I thought I would share some of what I have been working on these past two weeks. Most of what I am writing is currently focused on constructivist theories of cognitive human development, and so is a wee bit less exciting than most of what I have been reading and writing about for the past year. However, I did get to include this bit on Seymour Papert and Video Games from his 1993 book, The Children’s Machine: Rethinking School in the Age of the Computer. It certainly makes Prensky, Gee, Aldrich and the other game-based learning enthusiasts of 2005 seem something less than revolutionary….
By 1993, video games were also common, and within the first few pages of his book, Papert was making the argument that these games encouraged in students â€œan industriousness and eagerness that school can seldom generateâ€ (p. 3-4), despite the fact that â€œmost are hard, with complex information â€“ as well as techniques â€“ to be masteredâ€ (p. 4). He argued that â€œvideo games teach children what computers are beginning to teach adults â€“ that some forms of learning are fast-paced, immensely compelling, and rewardingâ€ (p. 5). In contrast, Papert suggested that â€œschool strikes many young people as slow, boring, and frankly out of touchâ€ (p. 5).
Papert (1993) went on to imagine the idea of a â€œKnowledge Machineâ€ (p. 8) which would extend the range of experiences with immediacy to a child, by placing â€œthe power to know what others know into [a childâ€™s] handsâ€ (p. 9) and allowing the child to â€œgrow up with the opportunity to explore the jungles and cities and the deep oceans and ancient myths and outer spaceâ€ (p. 9). More importantly, this Knowledge Machine would offer children â€œa transition between preschool learning and true literacy in a way that is more personal, more negotiational, more gradual, and so less precarious than the abrupt transition we now ask children to make as they move from learning through direct experience to using the printed word as the source of important informationâ€ (p. 12).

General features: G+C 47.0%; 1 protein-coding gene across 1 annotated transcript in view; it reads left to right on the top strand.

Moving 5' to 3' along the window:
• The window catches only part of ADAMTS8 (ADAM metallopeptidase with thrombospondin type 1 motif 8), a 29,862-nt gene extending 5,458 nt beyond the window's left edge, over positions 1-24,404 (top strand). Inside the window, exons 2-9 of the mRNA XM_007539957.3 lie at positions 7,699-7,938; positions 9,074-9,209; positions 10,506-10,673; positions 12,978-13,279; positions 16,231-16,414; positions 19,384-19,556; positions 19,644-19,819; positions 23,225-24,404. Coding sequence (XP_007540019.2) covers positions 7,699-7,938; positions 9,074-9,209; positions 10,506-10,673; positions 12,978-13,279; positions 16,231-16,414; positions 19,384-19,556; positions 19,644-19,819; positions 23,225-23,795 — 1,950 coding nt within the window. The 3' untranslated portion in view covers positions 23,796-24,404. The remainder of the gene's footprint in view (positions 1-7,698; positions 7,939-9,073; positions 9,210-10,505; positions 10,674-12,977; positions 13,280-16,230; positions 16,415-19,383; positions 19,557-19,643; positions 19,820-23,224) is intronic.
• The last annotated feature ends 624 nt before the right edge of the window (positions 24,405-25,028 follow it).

Following the articulation of this revolutionary vision, Papert acquiesced that he shares much with constructivist philosophy, including the â€œcriticism of school as casting the child in the role of passive recipient o knowledgeâ€ (p. 14). He suggested, though, that most constructivist experiments had failed because â€œthey simply did not go far enough in making the student the subject of the process rather than the objectâ€ (p. 14). However, he also suggested that they were limited by the fact that they â€œlacked the tools that would allow them to create new methods in a reliable and systematic fashionâ€ (p. 14). Of course, he offers the use of computers â€œfor the construction of microworldsâ€ (p. 17) as just such a tool. He also saw computers as enabling a future in which â€œmillions of children all over the world [will be] engaged in work that makes a real contribution to the â€¦ study of a socially urgent problemâ€ (p. 25).
Thanks for reading.